Video of fireball/meteor caught by a Howard County Iowa Sheriff’s Deputy. Illumination starts at about 00:27
National Weather Service — Quad Cities Report … Just after 10 pm CDT Wednesday evening April 14th, a fireball or very bright meteor was observed streaking across the Midwest sky. The fireball was seen over the northern sky, moving from west to east. Well before it reached the horizon, it broke up into smaller pieces and was lost from sight. The fireball was seen across Northern Missouri, Illinois, Indiana, and Southern Wisconsin. Several reports of a prolonged sonic boom were received from areas north of Highway 20, along with shaking of homes, trees and various other objects including wind chimes. As of late Wednesday evening, it is unknown whether any portion of this meteorite hit the ground.
The flash was visible from Arlington Heights Road, just south of Sigwalt Street as a quick but intense flash — similar to a transformer explosion between 10:02 p.m. and 10:04 p.m CDT. The flash filled the western sky — slightly west-northwest.
VIDEO: The fireball was caught on a webcam from UW-Madison AOS/SSEC.
Radar image showing smoke trail from National Weather Service in the Quad Cities. The big circle is ground clutter. The small diagonal line located over the border of Grant County and Iowa County in western Wisconsin is the suspected smoke trail of the meteor.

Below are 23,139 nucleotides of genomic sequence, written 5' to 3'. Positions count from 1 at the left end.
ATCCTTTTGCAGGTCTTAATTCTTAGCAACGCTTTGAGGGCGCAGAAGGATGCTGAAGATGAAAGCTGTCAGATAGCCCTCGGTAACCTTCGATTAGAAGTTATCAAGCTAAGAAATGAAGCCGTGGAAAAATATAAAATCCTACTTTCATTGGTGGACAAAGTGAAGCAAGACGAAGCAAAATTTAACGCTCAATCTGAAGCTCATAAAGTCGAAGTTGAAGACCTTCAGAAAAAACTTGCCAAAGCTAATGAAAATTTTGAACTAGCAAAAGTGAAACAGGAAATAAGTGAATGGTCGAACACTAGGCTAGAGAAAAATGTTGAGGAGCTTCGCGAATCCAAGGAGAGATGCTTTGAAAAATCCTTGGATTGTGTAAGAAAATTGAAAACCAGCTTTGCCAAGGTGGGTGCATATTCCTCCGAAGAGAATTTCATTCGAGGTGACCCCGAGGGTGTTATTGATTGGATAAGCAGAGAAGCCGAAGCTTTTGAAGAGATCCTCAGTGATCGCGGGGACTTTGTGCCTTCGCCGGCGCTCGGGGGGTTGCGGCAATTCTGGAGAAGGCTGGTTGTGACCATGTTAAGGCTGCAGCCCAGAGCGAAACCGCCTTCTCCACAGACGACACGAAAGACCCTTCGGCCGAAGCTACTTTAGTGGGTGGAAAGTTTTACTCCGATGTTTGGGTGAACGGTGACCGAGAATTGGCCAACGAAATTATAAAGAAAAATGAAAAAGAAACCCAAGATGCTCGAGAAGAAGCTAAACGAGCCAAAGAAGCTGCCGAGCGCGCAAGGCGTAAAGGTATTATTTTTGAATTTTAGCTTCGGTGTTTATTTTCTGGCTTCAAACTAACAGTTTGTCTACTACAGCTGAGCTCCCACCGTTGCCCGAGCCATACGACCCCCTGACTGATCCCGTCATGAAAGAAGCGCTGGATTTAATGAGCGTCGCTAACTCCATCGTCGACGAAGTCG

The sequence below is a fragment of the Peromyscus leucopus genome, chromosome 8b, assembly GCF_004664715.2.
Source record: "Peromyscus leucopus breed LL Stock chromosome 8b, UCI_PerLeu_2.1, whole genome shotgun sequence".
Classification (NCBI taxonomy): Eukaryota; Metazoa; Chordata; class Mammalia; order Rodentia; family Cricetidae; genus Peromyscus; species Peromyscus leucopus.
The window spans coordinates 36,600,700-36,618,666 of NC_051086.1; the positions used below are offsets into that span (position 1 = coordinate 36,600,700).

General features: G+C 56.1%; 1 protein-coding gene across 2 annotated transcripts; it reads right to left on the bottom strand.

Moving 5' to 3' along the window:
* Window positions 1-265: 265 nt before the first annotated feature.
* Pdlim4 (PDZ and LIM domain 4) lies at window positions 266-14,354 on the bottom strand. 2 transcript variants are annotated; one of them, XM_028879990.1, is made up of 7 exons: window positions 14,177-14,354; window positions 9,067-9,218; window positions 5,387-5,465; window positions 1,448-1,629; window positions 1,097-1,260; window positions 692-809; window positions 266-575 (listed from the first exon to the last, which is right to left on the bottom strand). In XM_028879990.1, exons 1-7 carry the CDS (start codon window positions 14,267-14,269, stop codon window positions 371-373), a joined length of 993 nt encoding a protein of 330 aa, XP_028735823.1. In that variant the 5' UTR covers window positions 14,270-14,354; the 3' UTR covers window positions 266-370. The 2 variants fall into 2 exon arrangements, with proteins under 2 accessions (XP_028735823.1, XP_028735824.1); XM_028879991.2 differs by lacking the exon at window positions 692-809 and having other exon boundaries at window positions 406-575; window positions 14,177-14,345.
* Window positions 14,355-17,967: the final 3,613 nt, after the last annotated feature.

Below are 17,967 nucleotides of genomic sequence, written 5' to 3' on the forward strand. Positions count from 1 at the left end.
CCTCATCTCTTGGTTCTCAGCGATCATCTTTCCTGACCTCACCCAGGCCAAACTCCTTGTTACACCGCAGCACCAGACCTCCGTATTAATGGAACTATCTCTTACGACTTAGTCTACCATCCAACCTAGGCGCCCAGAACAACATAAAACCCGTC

The Doppler Radar from the National Weather Service in the Quad Cities appeared to capture a portion of the smoke trail from the fireball at 0302z (1002 PM CDT), as seen in the image below. It appears as a thin line extending across portions of Grant and Iowa Counties in Wisconsin. This trail is positioned nearly 88 miles north-northeast of Davenport, Iowa at an elevation of just over 24,000 ft AGL.
Most meteoroids disintegrate when entering Earth’s atmosphere. However, an estimated 500 meteorites ranging in size from marbles to basketballs or larger do reach the surface each year; only 5 or 6 of these are typically recovered and made known to scientists. Few meteorites are large enough to create large impact craters. Instead, they typically arrive at the surface at their terminal velocity and, at most, create a small pit. Even so, falling meteorites have reportedly caused damage to property, livestock and people.
We are approaching the period of the Lyrids Meteor Shower (April 16-24), so there is speculation that the meteor could be an early “shooting star” from the meteor shower. The Lyrids have been known to cause bright meteors known as ‘Lyrid fireballs’ that leave behind smokey debris trails.Weather Data for Thursday, April 15th, 2010
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